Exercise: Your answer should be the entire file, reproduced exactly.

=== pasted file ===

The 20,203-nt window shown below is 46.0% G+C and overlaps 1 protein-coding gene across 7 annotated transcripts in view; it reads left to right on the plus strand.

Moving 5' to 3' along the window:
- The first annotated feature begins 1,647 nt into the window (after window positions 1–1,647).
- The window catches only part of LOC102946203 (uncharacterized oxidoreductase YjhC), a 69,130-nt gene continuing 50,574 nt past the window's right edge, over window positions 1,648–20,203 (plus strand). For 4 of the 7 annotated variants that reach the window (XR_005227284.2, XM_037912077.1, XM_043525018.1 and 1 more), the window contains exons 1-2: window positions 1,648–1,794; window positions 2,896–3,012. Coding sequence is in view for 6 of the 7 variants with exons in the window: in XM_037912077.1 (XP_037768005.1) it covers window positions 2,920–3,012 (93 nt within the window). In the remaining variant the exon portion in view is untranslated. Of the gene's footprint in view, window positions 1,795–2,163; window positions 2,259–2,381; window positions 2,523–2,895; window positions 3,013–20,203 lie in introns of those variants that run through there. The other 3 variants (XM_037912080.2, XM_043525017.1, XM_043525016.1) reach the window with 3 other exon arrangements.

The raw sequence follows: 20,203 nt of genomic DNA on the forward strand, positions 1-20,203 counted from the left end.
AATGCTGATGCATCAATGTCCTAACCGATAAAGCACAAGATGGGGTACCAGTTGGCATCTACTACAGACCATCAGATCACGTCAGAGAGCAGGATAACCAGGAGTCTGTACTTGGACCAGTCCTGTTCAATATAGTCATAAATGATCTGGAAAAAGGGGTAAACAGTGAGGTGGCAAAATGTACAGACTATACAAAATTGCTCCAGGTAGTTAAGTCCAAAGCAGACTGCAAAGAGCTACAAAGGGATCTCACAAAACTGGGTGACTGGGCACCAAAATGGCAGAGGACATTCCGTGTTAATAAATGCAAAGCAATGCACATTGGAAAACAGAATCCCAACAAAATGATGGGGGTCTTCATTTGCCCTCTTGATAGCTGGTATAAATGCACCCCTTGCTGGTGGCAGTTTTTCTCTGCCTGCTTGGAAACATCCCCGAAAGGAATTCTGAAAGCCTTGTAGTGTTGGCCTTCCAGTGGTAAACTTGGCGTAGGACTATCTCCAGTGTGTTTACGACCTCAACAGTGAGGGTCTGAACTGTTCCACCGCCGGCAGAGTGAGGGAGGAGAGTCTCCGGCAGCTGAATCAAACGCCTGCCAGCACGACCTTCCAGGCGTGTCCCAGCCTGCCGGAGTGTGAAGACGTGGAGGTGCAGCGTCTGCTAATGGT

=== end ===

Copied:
The 20,203-nt window shown below is 46.0% G+C and overlaps 1 protein-coding gene across 7 annotated transcripts in view; it reads left to right on the plus strand.

Moving 5' to 3' along the window:
- The first annotated feature begins 1,647 nt into the window (after window positions 1–1,647).
- The window catches only part of LOC102946203 (uncharacterized oxidoreductase YjhC), a 69,130-nt gene continuing 50,574 nt past the window's right edge, over window positions 1,648–20,203 (plus strand). For 4 of the 7 annotated variants that reach the window (XR_005227284.2, XM_037912077.1, XM_043525018.1 and 1 more), the window contains exons 1-2: window positions 1,648–1,794; window positions 2,896–3,012. Coding sequence is in view for 6 of the 7 variants with exons in the window: in XM_037912077.1 (XP_037768005.1) it covers window positions 2,920–3,012 (93 nt within the window). In the remaining variant the exon portion in view is untranslated. Of the gene's footprint in view, window positions 1,795–2,163; window positions 2,259–2,381; window positions 2,523–2,895; window positions 3,013–20,203 lie in introns of those variants that run through there. The other 3 variants (XM_037912080.2, XM_043525017.1, XM_043525016.1) reach the window with 3 other exon arrangements.

The raw sequence follows: 20,203 nt of genomic DNA on the forward strand, positions 1-20,203 counted from the left end.
AATGCTGATGCATCAATGTCCTAACCGATAAAGCACAAGATGGGGTACCAGTTGGCATCTACTACAGACCATCAGATCACGTCAGAGAGCAGGATAACCAGGAGTCTGTACTTGGACCAGTCCTGTTCAATATAGTCATAAATGATCTGGAAAAAGGGGTAAACAGTGAGGTGGCAAAATGTACAGACTATACAAAATTGCTCCAGGTAGTTAAGTCCAAAGCAGACTGCAAAGAGCTACAAAGGGATCTCACAAAACTGGGTGACTGGGCACCAAAATGGCAGAGGACATTCCGTGTTAATAAATGCAAAGCAATGCACATTGGAAAACAGAATCCCAACAAAATGATGGGGGTCTTCATTTGCCCTCTTGATAGCTGGTATAAATGCACCCCTTGCTGGTGGCAGTTTTTCTCTGCCTGCTTGGAAACATCCCCGAAAGGAATTCTGAAAGCCTTGTAGTGTTGGCCTTCCAGTGGTAAACTTGGCGTAGGACTATCTCCAGTGTGTTTACGACCTCAACAGTGAGGGTCTGAACTGTTCCACCGCCGGCAGAGTGAGGGAGGAGAGTCTCCGGCAGCTGAATCAAACGCCTGCCAGCACGACCTTCCAGGCGTGTCCCAGCCTGCCGGAGTGTGAAGACGTGGAGGTGCAGCGTCTGCTAATGGT